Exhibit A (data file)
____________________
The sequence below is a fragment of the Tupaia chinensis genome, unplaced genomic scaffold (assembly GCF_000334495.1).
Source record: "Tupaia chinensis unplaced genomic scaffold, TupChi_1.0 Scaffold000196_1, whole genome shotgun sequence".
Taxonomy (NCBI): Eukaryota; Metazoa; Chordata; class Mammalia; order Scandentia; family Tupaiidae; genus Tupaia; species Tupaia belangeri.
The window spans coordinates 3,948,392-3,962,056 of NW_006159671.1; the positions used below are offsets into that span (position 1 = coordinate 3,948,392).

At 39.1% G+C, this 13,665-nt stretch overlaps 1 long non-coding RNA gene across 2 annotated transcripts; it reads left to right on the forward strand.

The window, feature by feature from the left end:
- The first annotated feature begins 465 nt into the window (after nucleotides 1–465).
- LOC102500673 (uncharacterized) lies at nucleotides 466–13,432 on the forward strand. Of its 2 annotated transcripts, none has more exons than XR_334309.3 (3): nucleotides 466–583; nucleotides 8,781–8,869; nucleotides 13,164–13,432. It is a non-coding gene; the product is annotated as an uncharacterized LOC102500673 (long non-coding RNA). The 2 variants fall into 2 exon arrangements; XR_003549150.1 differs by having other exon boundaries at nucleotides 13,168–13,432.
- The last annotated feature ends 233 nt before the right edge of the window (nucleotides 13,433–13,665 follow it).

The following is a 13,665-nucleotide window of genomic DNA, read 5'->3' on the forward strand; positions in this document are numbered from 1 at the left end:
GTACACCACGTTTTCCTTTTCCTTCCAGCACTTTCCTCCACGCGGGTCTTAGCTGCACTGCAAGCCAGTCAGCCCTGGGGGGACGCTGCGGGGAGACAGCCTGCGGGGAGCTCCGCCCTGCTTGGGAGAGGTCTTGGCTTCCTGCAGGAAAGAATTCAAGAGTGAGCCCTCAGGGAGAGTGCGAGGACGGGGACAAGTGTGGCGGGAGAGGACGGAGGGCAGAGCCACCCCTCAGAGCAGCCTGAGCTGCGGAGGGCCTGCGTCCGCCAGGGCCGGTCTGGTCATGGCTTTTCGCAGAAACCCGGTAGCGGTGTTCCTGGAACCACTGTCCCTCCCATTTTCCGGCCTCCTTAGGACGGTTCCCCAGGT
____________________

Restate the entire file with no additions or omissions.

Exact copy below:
The sequence below is a fragment of the Tupaia chinensis genome, unplaced genomic scaffold (assembly GCF_000334495.1).
Source record: "Tupaia chinensis unplaced genomic scaffold, TupChi_1.0 Scaffold000196_1, whole genome shotgun sequence".
Taxonomy (NCBI): Eukaryota; Metazoa; Chordata; class Mammalia; order Scandentia; family Tupaiidae; genus Tupaia; species Tupaia belangeri.
The window spans coordinates 3,948,392-3,962,056 of NW_006159671.1; the positions used below are offsets into that span (position 1 = coordinate 3,948,392).

At 39.1% G+C, this 13,665-nt stretch overlaps 1 long non-coding RNA gene across 2 annotated transcripts; it reads left to right on the forward strand.

The window, feature by feature from the left end:
- The first annotated feature begins 465 nt into the window (after nucleotides 1–465).
- LOC102500673 (uncharacterized) lies at nucleotides 466–13,432 on the forward strand. Of its 2 annotated transcripts, none has more exons than XR_334309.3 (3): nucleotides 466–583; nucleotides 8,781–8,869; nucleotides 13,164–13,432. It is a non-coding gene; the product is annotated as an uncharacterized LOC102500673 (long non-coding RNA). The 2 variants fall into 2 exon arrangements; XR_003549150.1 differs by having other exon boundaries at nucleotides 13,168–13,432.
- The last annotated feature ends 233 nt before the right edge of the window (nucleotides 13,433–13,665 follow it).

The following is a 13,665-nucleotide window of genomic DNA, read 5'->3' on the forward strand; positions in this document are numbered from 1 at the left end:
GTACACCACGTTTTCCTTTTCCTTCCAGCACTTTCCTCCACGCGGGTCTTAGCTGCACTGCAAGCCAGTCAGCCCTGGGGGGACGCTGCGGGGAGACAGCCTGCGGGGAGCTCCGCCCTGCTTGGGAGAGGTCTTGGCTTCCTGCAGGAAAGAATTCAAGAGTGAGCCCTCAGGGAGAGTGCGAGGACGGGGACAAGTGTGGCGGGAGAGGACGGAGGGCAGAGCCACCCCTCAGAGCAGCCTGAGCTGCGGAGGGCCTGCGTCCGCCAGGGCCGGTCTGGTCATGGCTTTTCGCAGAAACCCGGTAGCGGTGTTCCTGGAACCACTGTCCCTCCCATTTTCCGGCCTCCTTAGGACGGTTCCCCAGGT